I was reading an article on Gizmodo today, which reminded me of something I hadn’t thought about in quite a few months.
I’m sure most of you remember back when television in the U.S. went completely digital? All that cluster-mess of vouchers and old people crying…well the dumb ones anyway, not to offend your granny. Well there was also an auction to determine what to do with that “white space”, and while Verizon won most of the spectrum, other companies also won small bits of it.
Well with the analog TV gone, that freed up the lower frequency. The frequency is much lower than the normal Wi-Fi (2.4Ghz – 5Ghz) we use today at 50Mhz – 700Mhz. Since it’s such a low frequency it’s able to travel long distances and it also has the ability to go through brick walls…which 802.11G & N have a very hard time doing. How far can it travel? Supposedly for several miles.
This isn’t to say it doesn’t have a downside. Because of the lower frequency, the max speed would also be lower. You would be unlikely to noticed, however, because the anticipated speed is 15 – 20 Mbps. I don’t know about you, but I get about 15Mbps max on my cable modem so my browsing/download on the internet wouldn’t change. The difference though would be LAN speeds, where on Wireless-G you get 54Mbps, on Wireless-N it’s 600Mbps.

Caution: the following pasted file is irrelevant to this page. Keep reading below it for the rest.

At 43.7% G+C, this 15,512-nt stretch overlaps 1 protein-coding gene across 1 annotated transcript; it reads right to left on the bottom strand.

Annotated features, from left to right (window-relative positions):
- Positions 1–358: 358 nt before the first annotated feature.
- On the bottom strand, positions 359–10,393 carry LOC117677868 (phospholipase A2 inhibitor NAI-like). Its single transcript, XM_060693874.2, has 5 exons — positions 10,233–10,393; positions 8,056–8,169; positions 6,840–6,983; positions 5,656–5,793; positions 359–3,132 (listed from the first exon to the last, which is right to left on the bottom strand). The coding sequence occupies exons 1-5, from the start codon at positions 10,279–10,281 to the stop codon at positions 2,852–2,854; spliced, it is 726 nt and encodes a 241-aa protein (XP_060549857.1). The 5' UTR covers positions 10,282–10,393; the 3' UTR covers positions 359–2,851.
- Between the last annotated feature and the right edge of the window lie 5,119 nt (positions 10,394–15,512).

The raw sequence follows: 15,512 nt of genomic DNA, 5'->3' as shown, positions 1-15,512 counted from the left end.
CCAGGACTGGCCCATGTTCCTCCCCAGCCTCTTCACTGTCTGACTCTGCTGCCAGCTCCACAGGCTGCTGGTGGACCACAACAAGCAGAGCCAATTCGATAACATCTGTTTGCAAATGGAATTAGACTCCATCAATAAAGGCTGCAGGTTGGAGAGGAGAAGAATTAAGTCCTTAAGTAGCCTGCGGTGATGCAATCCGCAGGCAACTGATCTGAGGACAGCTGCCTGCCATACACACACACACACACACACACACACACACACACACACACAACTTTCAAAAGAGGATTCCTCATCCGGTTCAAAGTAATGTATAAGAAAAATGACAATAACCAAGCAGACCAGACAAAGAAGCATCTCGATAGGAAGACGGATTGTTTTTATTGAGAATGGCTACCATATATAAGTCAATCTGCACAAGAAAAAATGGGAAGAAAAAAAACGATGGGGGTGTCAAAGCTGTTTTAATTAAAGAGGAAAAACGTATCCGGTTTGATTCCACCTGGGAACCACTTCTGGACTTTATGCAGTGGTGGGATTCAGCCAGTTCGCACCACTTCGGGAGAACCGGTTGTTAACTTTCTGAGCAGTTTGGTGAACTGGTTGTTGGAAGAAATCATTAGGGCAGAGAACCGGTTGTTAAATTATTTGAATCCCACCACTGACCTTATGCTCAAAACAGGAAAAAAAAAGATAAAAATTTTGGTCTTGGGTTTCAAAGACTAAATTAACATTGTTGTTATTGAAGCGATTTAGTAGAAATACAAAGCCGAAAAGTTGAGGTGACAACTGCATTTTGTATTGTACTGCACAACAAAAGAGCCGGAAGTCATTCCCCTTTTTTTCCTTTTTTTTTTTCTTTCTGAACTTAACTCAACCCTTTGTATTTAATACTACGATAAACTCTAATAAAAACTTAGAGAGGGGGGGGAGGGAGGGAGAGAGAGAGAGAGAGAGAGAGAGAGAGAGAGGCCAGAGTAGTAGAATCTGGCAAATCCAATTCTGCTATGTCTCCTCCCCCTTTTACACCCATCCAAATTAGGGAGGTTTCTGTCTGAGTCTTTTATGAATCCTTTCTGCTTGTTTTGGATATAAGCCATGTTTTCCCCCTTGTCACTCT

Now we don’t know for sure what’s going to happen to this spectrum, I assume most of it will be used to extend the availability of each companies respected services, but I for one am hoping, naive though it may be, for free Wi-Fi nationwide. I can safely assume though that part of the spectrum will be used for consumer routers and adapters.
I know the techno-mumbo-jumbo is starting to get boring, so let me get to my interesting thought. What would be the future for LAN parties/gaming, if you could connect to a central LAN from several miles away? Better yet, how would this shape the way developers make a game?
Let me know what you think in the comments.